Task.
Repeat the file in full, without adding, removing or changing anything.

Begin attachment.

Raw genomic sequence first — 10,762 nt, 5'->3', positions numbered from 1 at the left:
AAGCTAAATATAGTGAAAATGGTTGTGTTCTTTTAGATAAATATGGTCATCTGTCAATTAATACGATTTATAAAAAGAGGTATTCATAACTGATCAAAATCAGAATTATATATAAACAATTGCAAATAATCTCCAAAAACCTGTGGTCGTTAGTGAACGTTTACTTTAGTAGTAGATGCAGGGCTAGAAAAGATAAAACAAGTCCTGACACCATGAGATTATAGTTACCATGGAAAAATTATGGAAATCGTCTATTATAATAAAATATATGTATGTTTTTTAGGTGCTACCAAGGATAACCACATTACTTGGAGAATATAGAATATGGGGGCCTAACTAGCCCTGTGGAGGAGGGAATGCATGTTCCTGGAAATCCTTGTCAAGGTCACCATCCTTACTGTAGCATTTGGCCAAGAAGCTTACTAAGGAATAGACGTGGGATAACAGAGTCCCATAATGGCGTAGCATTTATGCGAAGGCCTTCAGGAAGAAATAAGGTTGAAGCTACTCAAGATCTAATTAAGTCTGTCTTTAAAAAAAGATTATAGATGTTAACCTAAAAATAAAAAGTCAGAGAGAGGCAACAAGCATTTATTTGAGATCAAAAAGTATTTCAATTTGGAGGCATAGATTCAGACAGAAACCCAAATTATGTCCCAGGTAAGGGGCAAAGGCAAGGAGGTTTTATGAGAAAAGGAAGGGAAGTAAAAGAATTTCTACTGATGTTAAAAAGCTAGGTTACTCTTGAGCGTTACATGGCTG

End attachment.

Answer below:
Raw genomic sequence first — 10,762 nt, 5'->3', positions numbered from 1 at the left:
AAGCTAAATATAGTGAAAATGGTTGTGTTCTTTTAGATAAATATGGTCATCTGTCAATTAATACGATTTATAAAAAGAGGTATTCATAACTGATCAAAATCAGAATTATATATAAACAATTGCAAATAATCTCCAAAAACCTGTGGTCGTTAGTGAACGTTTACTTTAGTAGTAGATGCAGGGCTAGAAAAGATAAAACAAGTCCTGACACCATGAGATTATAGTTACCATGGAAAAATTATGGAAATCGTCTATTATAATAAAATATATGTATGTTTTTTAGGTGCTACCAAGGATAACCACATTACTTGGAGAATATAGAATATGGGGGCCTAACTAGCCCTGTGGAGGAGGGAATGCATGTTCCTGGAAATCCTTGTCAAGGTCACCATCCTTACTGTAGCATTTGGCCAAGAAGCTTACTAAGGAATAGACGTGGGATAACAGAGTCCCATAATGGCGTAGCATTTATGCGAAGGCCTTCAGGAAGAAATAAGGTTGAAGCTACTCAAGATCTAATTAAGTCTGTCTTTAAAAAAAGATTATAGATGTTAACCTAAAAATAAAAAGTCAGAGAGAGGCAACAAGCATTTATTTGAGATCAAAAAGTATTTCAATTTGGAGGCATAGATTCAGACAGAAACCCAAATTATGTCCCAGGTAAGGGGCAAAGGCAAGGAGGTTTTATGAGAAAAGGAAGGGAAGTAAAAGAATTTCTACTGATGTTAAAAAGCTAGGTTACTCTTGAGCGTTACATGGCTG